Our relationships with the gambling industry have been a source of criticism, but this research shows how important our engagement with licence-holders is. Working directly with gambling and betting operators ensures that we can facilitate access to their customer data, to compare and share insights, and to audit their efforts independently. In doing so, we act as an impartial, and often critical voice, which helps us have a greater impact on reducing gambling related harm.”

Mark Jordan, lead partner from PwC, said:

“Our review covered only the early stages of PAS implementation by the operators. There is clearly a strong desire to understand and develop best practice across the bookmaking industry. However, the design of the systems is a work in progress and our work identified a number of recommended next steps, including designing consistent key performance indicators to report on the impact of the PAS initiative. Overall, progress has clearly been made and the industry’s focus should now shift to developing best practice across the various PAS components as well as making available greater data for research purposes.”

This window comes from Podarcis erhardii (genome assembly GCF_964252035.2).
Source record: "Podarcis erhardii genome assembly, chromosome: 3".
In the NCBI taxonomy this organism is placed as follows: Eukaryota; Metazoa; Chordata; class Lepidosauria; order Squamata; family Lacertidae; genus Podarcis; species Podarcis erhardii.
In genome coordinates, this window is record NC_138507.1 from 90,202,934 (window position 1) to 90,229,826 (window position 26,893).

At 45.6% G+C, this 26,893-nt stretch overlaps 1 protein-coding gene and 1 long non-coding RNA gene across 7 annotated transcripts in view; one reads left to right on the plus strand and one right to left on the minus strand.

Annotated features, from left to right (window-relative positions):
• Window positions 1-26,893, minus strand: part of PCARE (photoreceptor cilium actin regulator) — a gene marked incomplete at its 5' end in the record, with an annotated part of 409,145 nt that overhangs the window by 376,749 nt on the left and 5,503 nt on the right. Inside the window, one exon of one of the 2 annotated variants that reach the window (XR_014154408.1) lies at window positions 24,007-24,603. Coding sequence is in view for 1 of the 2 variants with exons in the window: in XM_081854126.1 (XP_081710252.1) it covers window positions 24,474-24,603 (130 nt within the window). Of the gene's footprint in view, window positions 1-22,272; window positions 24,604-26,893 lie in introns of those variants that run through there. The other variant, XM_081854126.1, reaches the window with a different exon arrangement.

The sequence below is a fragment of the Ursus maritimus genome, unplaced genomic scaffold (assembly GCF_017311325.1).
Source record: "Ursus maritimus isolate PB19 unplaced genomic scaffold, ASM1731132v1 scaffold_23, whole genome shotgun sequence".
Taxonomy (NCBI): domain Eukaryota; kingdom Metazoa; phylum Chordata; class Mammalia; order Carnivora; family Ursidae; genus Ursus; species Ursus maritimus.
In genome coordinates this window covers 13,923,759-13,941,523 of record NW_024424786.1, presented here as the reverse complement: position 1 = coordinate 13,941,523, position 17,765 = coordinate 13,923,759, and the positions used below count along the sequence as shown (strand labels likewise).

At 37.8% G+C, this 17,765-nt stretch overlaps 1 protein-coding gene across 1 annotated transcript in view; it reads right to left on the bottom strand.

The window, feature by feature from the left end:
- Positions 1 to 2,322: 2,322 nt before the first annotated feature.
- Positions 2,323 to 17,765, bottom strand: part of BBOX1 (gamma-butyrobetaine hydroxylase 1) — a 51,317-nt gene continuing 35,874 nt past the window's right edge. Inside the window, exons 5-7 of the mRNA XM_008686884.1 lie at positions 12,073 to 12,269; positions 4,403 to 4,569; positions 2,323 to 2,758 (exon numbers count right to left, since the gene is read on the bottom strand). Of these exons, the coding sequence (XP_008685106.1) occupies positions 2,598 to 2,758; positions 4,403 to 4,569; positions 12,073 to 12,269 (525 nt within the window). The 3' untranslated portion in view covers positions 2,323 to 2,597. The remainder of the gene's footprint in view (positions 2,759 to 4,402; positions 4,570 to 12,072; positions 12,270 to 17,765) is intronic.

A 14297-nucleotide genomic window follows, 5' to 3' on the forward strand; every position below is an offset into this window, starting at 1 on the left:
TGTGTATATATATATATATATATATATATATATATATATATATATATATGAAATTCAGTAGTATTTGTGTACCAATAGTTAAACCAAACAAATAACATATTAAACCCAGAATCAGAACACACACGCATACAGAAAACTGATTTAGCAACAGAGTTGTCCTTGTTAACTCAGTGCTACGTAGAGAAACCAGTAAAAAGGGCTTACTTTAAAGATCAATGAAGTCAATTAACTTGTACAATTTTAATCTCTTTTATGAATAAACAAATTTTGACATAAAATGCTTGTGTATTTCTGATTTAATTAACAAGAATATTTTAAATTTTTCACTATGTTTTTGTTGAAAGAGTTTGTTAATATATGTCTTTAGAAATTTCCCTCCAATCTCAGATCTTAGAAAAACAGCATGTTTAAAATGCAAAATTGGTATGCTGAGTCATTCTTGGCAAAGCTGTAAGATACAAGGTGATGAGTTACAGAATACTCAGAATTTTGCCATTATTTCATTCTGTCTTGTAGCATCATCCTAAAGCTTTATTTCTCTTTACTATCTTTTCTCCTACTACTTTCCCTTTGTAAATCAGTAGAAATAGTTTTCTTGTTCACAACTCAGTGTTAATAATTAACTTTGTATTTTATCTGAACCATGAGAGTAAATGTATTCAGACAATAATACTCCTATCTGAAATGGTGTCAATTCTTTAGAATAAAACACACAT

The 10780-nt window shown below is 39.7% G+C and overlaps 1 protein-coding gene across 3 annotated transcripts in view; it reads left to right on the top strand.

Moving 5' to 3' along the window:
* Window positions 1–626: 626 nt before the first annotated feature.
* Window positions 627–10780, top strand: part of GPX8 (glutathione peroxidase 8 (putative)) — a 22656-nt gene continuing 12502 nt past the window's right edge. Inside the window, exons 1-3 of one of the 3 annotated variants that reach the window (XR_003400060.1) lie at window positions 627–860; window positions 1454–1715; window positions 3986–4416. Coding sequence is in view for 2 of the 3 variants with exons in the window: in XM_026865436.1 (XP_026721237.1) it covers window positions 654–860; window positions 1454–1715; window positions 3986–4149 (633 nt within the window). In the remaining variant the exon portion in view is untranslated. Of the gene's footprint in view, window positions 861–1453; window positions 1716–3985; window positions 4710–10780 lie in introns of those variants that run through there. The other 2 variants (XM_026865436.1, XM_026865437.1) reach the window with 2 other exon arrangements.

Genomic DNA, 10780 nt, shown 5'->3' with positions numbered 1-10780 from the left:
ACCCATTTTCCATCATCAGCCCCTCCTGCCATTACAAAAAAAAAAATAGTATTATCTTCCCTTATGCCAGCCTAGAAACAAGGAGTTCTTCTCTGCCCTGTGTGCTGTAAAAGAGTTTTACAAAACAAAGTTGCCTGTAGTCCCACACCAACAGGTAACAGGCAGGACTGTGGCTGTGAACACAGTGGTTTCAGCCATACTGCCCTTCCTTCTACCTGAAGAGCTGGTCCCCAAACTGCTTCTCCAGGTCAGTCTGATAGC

A spokesperson from the Gambling Commission said:

“We are pleased that the Responsible Gambling Trust (RGT) commissioned work to evaluate the effectiveness of player awareness systems across the industry, and making the findings publicly available demonstrates that it has been a transparent process.

We look forward to seeing how the industry utilises the results to shape best practice for operators in a bid to strengthen the protection of players.”

 


Share this article
  •  
  •  
  •  
  •  
  •  
  •  
  •